The Graduate Advisor Handbook: A Student-Centered Approach (Chicago Guides to Academic Life)
In the sink-or-swim world of academia, a great graduate advising can be a lifesaver. But with university budgets shrinking and free time evaporating, advisors often need a mentor themselves to learn how to best support their advisees. Bruce M. Shore, an award-winning advisor with more than forty years of advising experience, is just the coach that graduate advisors need. With The Graduate Advisor Handbook: A Student-Centered Approach, Shore demystifies the advisor-student relationship, providing tips and practical advice that will help both students and advisors thrive.
One of the first books to approach advising from the advisor’s point of view, the handbook highlights the importance of a partnership in which both parties need to be invested. Shore emphasizes the interpersonal relationships at the heart of advising and reveals how advisors can draw on their own strengths to create a rewarding rapport.
The Graduate Advisor Handbook moves chronologically through the advising process, from the first knock on the door to the last reference letter. Along the way it covers transparent communication, effective motivation, and cooperative troubleshooting. Its clear-eyed approach also tackles touchy subjects, including what to do when personal boundaries are crossed and how to deliver difficult news. Sample scripts help advisors find the right words for even the toughest situations.
With resources dwindling and student and advising loads increasing, graduate advisors need all the resources they can find to give their students the help they need. The Graduate Advisor Handbook has the cool-headed advice and comprehensive coverage that advisors need to make the advising relationship not just effective but also enjoyable.
Praise for The Graduate Advisor Handbook: A Student-Centered Approach (Chicago Guides to Academic Life)
“This is an extremely useful and readable guidebook for anyone in graduate education. Shore clearly understands that advising is the signature feature of a graduate student's degree experience, and he makes a persuasive case against the proverbial sink-or-swim approach that many faculty may have themselves experienced. Instead, Shore shows that there is much to gain if faculty, students, and universities adopt what he calls a 'student-centered' approach to advising.”
— Patrick S. Osmer, vice provost for graduate studies and dean of the Graduate School, The Ohio State University
“Bruce M. Shore’s valuable and timely The Graduate Advisor’s Handbook concludes with a paragraph entitled ‘Do It Right.’ Indeed. Too many advisors—and faculty—still adhere to the sink-or-swim philosophy of graduate study. Shore’s detailed recommendations carefully balance the talents, needs, and status of graduate students with the skills, assistance, and authority of graduate faculty. Why be attentive to the rubrics of advising? Shore makes it crystal clear. ‘Graduate education is about students emerging as colleagues.’ Ill-considered advising cheats students and damages our disciplines. ‘Do it right.’”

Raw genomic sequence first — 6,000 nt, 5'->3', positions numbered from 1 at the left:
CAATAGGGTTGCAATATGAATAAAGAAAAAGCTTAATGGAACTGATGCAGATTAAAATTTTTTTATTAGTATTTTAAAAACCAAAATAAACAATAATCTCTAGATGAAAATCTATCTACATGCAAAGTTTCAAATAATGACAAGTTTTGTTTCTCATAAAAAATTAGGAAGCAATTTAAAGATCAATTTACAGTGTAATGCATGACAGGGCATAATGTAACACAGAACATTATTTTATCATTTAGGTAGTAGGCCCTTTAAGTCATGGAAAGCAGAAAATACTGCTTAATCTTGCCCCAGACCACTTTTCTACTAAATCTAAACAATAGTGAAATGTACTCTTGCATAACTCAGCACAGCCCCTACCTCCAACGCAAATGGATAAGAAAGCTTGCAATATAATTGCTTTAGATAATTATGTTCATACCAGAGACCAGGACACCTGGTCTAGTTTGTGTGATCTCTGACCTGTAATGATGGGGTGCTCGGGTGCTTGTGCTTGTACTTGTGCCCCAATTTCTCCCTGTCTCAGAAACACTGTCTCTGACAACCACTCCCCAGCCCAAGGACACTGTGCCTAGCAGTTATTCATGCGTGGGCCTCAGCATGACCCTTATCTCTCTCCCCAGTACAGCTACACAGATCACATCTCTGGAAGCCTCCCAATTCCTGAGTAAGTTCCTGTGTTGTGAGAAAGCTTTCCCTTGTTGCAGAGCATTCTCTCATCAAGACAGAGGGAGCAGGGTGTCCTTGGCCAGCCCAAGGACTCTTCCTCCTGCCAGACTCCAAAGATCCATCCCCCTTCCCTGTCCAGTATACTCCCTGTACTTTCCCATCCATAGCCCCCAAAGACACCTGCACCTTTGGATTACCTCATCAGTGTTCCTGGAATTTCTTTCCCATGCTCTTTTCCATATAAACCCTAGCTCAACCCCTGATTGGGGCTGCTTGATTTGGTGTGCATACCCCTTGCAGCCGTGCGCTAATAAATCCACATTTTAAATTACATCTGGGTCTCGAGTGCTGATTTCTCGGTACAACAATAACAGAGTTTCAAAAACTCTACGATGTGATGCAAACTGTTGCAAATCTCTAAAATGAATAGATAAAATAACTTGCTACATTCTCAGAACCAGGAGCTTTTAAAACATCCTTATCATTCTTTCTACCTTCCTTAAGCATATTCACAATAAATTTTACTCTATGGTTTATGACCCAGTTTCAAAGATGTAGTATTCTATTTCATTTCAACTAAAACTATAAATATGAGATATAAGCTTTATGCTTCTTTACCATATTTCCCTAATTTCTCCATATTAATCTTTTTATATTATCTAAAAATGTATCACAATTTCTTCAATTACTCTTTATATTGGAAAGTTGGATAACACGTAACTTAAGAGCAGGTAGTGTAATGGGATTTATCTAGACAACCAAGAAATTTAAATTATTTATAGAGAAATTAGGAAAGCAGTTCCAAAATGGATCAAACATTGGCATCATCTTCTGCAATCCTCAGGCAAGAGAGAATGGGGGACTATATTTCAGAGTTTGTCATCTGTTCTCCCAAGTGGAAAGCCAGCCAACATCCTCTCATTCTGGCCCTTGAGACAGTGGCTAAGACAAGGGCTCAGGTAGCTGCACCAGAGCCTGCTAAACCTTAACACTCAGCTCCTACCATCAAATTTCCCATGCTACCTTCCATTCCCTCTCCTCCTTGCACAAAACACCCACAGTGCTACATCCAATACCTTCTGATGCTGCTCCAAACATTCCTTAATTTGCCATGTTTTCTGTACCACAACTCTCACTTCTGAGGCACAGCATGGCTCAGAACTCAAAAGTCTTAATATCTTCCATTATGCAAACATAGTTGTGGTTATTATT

— G. Dennis O'Brien, former president, University of Rochester
“Most faculty want to do well by their students, and most of them do, but nearly all find some situations awkward, think less than they should about their students as people with full, complex lives, or find it difficult to strike the right balance in their advising relationships. Shore’s experience as both an advisor and an administrator allows him to speak from experience and write with insight about how to better handle the various situations in which graduate advisors and their students may find themselves.”
— Victor A. Bloomfield, University of Wisconsin–Madison
“This is a terrifically helpful guide that is thoughtful and comprehensive, while being concise and readable. I feel confident I will be a better graduate advisor for having read it.”
— Lorraine Lopez, Vanderbilt University
"Good graduate student advising is both an art and a science. But what books there are on good advising tend to focus on the science: how to tackle the dissertation, part by part, or how to help a student secure funding. So what about those more nuanced, personal aspects of advising, such as how to help a student through a major life transition? Or what to say when he discloses something private, such as the fact that he has a learning disability? . . . Shore, professor emeritus of educational psychology at McGill University, wrote The Graduate Advisor Handbook: A Student-Centered Approach to pass on what he learned over more than 40 years as a professor and to fill a perceived gap in the literature."
— Times Higher Education